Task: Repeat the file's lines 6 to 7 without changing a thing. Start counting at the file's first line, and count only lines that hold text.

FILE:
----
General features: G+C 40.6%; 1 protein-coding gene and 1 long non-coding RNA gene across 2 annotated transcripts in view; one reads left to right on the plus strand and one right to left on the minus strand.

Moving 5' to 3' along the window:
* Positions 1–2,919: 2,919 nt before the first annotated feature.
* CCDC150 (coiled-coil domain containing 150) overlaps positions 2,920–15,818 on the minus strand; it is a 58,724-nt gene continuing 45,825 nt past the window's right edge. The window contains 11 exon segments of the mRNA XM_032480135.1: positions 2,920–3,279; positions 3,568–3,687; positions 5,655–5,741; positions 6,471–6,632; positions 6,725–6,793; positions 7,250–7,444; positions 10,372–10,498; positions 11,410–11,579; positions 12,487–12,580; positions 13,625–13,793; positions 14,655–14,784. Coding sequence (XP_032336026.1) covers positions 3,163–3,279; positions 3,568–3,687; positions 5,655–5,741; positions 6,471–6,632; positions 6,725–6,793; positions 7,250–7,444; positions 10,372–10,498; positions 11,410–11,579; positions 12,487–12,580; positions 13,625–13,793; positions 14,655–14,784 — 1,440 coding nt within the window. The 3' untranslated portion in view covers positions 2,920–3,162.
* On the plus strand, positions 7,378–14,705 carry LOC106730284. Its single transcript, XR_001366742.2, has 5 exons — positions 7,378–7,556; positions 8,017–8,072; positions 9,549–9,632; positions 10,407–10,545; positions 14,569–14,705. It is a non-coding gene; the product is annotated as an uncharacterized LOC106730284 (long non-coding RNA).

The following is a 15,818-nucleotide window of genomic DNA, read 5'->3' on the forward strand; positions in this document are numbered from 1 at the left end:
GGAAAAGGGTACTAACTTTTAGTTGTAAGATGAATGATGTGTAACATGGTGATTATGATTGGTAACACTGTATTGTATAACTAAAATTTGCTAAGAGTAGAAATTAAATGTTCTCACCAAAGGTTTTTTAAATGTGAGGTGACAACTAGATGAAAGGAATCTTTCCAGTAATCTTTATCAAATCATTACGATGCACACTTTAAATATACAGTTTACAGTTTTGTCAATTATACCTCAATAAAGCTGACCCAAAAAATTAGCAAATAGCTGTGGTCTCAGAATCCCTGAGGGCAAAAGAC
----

The following is a 15,818-nucleotide window of genomic DNA, read 5'->3' on the forward strand; positions in this document are numbered from 1 at the left end:
GGAAAAGGGTACTAACTTTTAGTTGTAAGATGAATGATGTGTAACATGGTGATTATGATTGGTAACACTGTATTGTATAACTAAAATTTGCTAAGAGTAGAAATTAAATGTTCTCACCAAAGGTTTTTTAAATGTGAGGTGACAACTAGATGAAAGGAATCTTTCCAGTAATCTTTATCAAATCATTACGATGCACACTTTAAATATACAGTTTACAGTTTTGTCAATTATACCTCAATAAAGCTGACCCAAAAAATTAGCAAATAGCTGTGGTCTCAGAATCCCTGAGGGCAAAAGAC